• Never put this in the dryer unless you want a child-size result at the end. You can machine dry it briefly, when almost air dried (to block it to a smaller size) but be careful.
What I did differently this time:

Usually, when I knit a sweater, I weave in the ends before wet-blocking, because I want a finished garment as soon as its dry. But, as you know, I really don't wear any of the dozens of sweaters I've made (some have been given away, 10 sit in my closet). Once you weave in the ends, unraveling a sweater becomes a very unpleasant and challenging task - like it wouldn't be already, what with undoing a hundred hours of work?! This time, I wanted the option to just rip it back immediately, if the fit wasn't right or if I felt I'd never wear it. Then at least, I figured, I could restash the yarn.

Alas, I have issues with this concept. Even more depressing than sacrificing time, unknitting a newly-complete garment is not appealing on other levels. It feels like mending / alterations to me. Or like watching reruns. I don't like to revisit the past, even if it is ecologically-minded. How can I buy NEW soft, delicious, addicting yarn if I still have masses of it in unwound projects? I mean, if I just unravelled the sweaters in my closet (some of which I do have a strange, sentimental attachment to - if only as learning experiences), I'd have so much stash yarn, I wouldn't know what to do with it. And part of my issue with some of those sweaters is the yarn itself! It may have knit-up nicely but I didn't like working with it.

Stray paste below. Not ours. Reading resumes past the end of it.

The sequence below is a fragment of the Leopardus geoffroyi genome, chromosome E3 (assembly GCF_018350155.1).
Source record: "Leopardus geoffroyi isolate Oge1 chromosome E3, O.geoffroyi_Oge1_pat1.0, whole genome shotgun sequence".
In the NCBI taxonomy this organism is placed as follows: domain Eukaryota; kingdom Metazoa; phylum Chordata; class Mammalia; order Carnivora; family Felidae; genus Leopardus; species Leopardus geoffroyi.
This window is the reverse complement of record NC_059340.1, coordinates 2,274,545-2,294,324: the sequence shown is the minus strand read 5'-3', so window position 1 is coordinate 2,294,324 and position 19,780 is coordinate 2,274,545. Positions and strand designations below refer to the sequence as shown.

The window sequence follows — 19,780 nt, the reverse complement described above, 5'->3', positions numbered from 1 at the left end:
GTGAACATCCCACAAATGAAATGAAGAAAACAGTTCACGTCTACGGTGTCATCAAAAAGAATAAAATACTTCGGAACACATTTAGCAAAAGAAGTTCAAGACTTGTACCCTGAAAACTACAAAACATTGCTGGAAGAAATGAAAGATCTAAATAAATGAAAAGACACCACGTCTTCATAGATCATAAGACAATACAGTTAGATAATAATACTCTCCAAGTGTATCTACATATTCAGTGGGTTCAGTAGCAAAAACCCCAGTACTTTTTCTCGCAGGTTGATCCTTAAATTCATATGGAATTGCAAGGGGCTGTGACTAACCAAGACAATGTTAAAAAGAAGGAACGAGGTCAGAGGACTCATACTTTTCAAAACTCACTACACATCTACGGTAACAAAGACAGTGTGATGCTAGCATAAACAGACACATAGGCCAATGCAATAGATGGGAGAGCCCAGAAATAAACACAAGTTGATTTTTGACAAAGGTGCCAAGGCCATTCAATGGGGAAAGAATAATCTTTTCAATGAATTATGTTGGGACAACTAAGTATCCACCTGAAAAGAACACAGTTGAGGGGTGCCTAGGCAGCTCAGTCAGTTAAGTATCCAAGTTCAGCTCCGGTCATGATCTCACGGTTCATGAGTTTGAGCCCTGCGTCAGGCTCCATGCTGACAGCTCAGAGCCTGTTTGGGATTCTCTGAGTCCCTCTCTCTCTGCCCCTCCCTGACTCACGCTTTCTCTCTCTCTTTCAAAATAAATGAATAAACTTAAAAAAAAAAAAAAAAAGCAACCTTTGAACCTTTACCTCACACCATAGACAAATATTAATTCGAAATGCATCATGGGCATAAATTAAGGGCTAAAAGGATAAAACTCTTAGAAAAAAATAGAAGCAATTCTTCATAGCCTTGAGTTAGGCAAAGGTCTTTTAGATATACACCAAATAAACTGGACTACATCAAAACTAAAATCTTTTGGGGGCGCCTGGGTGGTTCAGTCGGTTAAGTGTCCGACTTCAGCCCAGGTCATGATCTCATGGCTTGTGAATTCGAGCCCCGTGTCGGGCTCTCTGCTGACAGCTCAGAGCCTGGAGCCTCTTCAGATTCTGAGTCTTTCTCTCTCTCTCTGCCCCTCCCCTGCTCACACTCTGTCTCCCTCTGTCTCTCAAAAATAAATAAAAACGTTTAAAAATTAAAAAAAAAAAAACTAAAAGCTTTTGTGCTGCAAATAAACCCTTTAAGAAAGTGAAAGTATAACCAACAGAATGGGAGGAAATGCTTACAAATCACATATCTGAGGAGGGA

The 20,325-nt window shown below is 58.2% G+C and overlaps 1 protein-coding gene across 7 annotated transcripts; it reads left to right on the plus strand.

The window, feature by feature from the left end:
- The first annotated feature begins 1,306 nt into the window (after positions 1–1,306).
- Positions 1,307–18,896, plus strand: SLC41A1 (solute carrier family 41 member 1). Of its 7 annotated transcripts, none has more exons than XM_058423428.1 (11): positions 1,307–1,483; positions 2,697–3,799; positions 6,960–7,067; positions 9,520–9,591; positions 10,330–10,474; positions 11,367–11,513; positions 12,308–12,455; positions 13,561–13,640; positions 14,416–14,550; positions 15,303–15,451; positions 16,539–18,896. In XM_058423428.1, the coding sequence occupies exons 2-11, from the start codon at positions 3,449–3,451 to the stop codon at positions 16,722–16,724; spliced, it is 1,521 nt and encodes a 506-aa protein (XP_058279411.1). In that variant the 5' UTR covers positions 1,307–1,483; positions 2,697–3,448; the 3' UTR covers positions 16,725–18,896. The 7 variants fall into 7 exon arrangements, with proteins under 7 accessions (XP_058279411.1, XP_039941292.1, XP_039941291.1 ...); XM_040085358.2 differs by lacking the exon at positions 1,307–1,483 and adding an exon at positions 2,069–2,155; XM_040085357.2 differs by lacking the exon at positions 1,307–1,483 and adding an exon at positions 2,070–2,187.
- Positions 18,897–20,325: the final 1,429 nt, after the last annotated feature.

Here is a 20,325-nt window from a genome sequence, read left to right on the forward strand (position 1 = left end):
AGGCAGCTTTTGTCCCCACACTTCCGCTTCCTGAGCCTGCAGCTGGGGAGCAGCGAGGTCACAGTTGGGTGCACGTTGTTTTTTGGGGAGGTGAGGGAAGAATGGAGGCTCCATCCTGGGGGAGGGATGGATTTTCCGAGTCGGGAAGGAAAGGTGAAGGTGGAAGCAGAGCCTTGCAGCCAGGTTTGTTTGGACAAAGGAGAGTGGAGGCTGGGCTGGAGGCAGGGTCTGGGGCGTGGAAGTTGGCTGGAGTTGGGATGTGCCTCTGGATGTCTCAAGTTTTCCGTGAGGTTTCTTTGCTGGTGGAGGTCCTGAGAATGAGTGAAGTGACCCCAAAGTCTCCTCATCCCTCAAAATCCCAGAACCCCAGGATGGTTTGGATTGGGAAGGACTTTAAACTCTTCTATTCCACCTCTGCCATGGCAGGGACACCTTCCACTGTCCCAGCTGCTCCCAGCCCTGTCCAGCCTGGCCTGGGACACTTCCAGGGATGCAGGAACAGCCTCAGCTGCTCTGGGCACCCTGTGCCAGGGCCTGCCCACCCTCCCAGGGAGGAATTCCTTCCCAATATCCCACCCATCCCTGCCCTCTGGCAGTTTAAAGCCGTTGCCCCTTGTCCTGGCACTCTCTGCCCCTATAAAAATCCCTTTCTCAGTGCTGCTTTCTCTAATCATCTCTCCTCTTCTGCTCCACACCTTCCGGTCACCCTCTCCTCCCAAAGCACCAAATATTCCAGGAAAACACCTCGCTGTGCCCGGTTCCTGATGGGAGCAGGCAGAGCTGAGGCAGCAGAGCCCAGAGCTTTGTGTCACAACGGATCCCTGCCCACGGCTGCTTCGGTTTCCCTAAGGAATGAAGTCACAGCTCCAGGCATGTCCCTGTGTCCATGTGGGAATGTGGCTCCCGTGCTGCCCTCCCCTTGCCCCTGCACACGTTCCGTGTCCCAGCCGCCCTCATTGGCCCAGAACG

I recall reading about some guy who actually unravels his latest garment whenever he wants to make a new one, because one is enough. Who has this kind of fortitude and obliviousness to novel tactile experiences?